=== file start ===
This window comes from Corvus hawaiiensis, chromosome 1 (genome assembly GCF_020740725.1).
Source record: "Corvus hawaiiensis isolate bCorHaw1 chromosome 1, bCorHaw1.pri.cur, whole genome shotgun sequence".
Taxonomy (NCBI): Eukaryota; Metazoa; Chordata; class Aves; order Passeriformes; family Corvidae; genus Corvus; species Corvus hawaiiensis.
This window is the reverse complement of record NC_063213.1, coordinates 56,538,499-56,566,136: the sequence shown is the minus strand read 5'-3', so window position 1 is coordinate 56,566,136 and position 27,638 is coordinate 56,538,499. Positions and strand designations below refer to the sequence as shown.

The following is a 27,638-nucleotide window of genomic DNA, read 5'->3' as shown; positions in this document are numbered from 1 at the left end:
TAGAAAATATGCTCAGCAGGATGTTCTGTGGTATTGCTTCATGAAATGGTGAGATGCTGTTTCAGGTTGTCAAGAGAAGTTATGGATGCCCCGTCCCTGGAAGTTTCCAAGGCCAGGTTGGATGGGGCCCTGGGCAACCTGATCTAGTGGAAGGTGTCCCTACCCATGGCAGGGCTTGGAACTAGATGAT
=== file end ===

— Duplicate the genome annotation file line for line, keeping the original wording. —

This window comes from Corvus hawaiiensis, chromosome 1 (genome assembly GCF_020740725.1).
Source record: "Corvus hawaiiensis isolate bCorHaw1 chromosome 1, bCorHaw1.pri.cur, whole genome shotgun sequence".
Taxonomy (NCBI): Eukaryota; Metazoa; Chordata; class Aves; order Passeriformes; family Corvidae; genus Corvus; species Corvus hawaiiensis.
This window is the reverse complement of record NC_063213.1, coordinates 56,538,499-56,566,136: the sequence shown is the minus strand read 5'-3', so window position 1 is coordinate 56,566,136 and position 27,638 is coordinate 56,538,499. Positions and strand designations below refer to the sequence as shown.

The following is a 27,638-nucleotide window of genomic DNA, read 5'->3' as shown; positions in this document are numbered from 1 at the left end:
TAGAAAATATGCTCAGCAGGATGTTCTGTGGTATTGCTTCATGAAATGGTGAGATGCTGTTTCAGGTTGTCAAGAGAAGTTATGGATGCCCCGTCCCTGGAAGTTTCCAAGGCCAGGTTGGATGGGGCCCTGGGCAACCTGATCTAGTGGAAGGTGTCCCTACCCATGGCAGGGCTTGGAACTAGATGAT